Pulitzer Center Update

This Week: Cracking the Indian Patriarchy

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A student smiles during a school day at Pardada Pardadi. Image by Annalisa Merelli. India, 2018.

A student smiles during a school day at Pardada Pardadi. Image by Annalisa Merelli. India, 2018.

Indian Girl Power
Annalisa Merelli

After working in the United States for 35 years, Virender “Sam” Singh became obsessed with a confounding question: Why do Indian Americans succeed at such high levels in the U.S., while one in four citizens back home live in abject poverty? He eventually developed a theory: India is crippled by its almost total subjugation of women. So he returned home and founded a girls' school in his rural hometown. It got off to a rocky start. But 18 years later, as Annalisa Merelli reports for Quartz, the Pardada Pardadi school has dramatically transformed its community.

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Image by The Intercept, 2018.

Image by The Intercept, 2018.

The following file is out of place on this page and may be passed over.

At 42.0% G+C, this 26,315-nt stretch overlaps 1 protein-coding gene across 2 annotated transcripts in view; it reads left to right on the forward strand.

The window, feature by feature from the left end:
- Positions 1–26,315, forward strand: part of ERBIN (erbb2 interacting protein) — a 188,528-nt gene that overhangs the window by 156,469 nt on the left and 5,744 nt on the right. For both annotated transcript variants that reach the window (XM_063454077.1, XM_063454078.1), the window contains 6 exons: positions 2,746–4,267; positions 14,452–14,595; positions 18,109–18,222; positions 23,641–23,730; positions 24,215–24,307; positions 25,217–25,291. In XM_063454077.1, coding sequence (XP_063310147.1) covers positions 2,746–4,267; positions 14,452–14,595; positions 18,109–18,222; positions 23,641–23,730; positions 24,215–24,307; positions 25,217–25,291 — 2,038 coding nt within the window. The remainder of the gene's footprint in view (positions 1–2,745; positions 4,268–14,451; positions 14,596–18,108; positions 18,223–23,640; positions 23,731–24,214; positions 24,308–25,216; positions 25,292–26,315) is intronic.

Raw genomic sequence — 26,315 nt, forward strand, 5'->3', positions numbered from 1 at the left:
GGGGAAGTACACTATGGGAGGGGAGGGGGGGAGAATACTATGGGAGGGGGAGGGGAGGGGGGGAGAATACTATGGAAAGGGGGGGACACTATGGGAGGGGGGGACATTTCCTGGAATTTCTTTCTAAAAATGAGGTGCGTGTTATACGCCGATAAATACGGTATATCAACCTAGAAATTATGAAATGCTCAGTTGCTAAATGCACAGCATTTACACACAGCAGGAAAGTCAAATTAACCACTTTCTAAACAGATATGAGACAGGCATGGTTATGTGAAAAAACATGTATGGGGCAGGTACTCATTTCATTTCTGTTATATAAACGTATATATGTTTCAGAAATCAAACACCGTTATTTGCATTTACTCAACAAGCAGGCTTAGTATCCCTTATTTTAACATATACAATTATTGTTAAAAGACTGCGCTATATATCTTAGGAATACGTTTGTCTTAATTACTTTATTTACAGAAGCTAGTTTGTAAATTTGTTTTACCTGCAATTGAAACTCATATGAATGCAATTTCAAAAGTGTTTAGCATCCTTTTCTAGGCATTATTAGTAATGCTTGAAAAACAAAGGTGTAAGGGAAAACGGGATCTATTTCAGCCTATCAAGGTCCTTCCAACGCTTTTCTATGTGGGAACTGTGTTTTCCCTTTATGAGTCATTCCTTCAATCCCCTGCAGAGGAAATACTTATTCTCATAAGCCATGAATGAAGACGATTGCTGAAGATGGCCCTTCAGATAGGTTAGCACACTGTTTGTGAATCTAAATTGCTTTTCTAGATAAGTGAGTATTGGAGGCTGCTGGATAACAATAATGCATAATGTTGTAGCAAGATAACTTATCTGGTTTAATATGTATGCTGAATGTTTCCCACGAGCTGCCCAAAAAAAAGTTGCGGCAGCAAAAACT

An Unstable Foundation for Iraqi Peace
Simona Foltyn

Lasting peace in Iraq requires a legal system that delivers justice, not revenge—healing old wounds instead of creating new ones. But as Simona Foltyn reports for The Intercept, many Iraqis regard the country’s legal institutions with deep suspicion and fear.

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Yusuf Adamu, 12, in April arrived at Asokoro Hospital in Abuja, with a severe case of late-stage AIDS. Doctors suspected that he had tuberculosis and he’s shown here in the X-ray room. Adamu’s mother died from AIDS when he was 3, which is when he was first diagnosed. Yusuf’s father, Ibrahim, and his two other wives are infected, as is a sister. The impoverished family has difficulty paying the bus fares to travel from Yusuf’s home to the hospital for regular checkups and medication the necessary medication adjustments. Nigeria has more children infected by their mothers than any country in the world, and, in turn, the largest number of children dying from AIDS. Image by Misha Friedman. Nigeria, 2018.

HIV: Far From Over
Jon Cohen, William Brangham, Jason Krane, and Misha Friedman

HIV infections are preventable and treatable, but Russia, Nigeria, and the U.S. state of Florida all struggle to exploit the tools available to combat the epidemic. Jon Cohen, William Brangham, Jason Kane, and Misha Friedman explore the reasons why in this multipart series for Science magazine and the PBS NewsHour.